Archive: Milk Matters - Water Use

Published 3 August 09

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Keeping a close eye on the weather is part of farming life, but using the elements to your advantage can save you money.

Wales has seen more than its fair share of rain this summer, but at the same time it has afforded many dairy farmers the opportunity to collect rainwater and so cut costs.Water is essential as it is linked with every aspect of dairy production. Livestock drinking accounts for 50% -70% of water use, with plate cooling, the washing of yards, parlours, bulk tanks and plant contributing to use along with irrigation, slurry flushing systems, sprayers, domestic and general adding to the cost.

On average water company charges are set to run 4.2% above inflation until 2010. Mains water supply costs the average dairy farm £31 per cow per year, but on some units this can be over £100, so with the average farmer getting through 10,000 litres per cow per year just washing parlour walls and floors, using harvested rainwater is an attractive - and for many easily viable - option.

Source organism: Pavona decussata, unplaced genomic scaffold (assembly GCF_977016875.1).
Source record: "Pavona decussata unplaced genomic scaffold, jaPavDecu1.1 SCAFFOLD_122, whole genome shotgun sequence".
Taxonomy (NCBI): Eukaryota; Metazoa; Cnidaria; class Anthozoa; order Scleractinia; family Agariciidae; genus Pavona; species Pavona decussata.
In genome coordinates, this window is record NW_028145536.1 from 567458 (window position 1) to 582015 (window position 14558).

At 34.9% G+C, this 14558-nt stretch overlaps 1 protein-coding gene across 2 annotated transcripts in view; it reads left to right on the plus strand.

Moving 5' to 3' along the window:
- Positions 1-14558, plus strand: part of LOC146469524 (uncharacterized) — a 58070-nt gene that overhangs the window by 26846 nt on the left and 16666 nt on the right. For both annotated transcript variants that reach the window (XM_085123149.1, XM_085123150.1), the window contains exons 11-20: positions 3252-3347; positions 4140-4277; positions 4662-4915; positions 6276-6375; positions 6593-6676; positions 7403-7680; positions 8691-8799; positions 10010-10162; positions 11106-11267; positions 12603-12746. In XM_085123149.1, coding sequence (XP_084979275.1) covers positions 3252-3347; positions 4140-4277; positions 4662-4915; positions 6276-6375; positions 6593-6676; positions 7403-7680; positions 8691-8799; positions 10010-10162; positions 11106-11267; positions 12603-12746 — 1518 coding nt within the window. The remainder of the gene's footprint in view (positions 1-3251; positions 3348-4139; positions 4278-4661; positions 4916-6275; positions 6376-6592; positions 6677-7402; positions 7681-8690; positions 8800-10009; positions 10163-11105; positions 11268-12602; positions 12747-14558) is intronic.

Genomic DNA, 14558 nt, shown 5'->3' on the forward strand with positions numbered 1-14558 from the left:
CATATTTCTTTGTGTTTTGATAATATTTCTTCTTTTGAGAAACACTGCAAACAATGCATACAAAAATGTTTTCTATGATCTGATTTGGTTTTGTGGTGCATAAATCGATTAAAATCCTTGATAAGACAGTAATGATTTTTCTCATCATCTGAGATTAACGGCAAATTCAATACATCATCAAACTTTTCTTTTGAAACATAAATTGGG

If rainwater is to be used for livestock drinking then there will be filtration and storage costs, but if you have your own water storage such as a pond or storage tank then harvesting is much more cost effective. Added to this is the security of having your own water supply with a relatively predictable volume of water. There are alternative water supply options including boreholes, springs, canals, rivers and lakes, but it must be remembered that while abstracted water will normally be cheaper it is not free and inefficient use can increase water disposal costs.

DairyCo has revised its booklet 'Effective Use of Water on Dairy Farms'  which details the options available to dairy farms as well as sections to help you evaluate how efficiently you are using the water on your farm, and points out ways you could save costs and maximise water efficiency. A free self audit water pack is also available from DairyCo.


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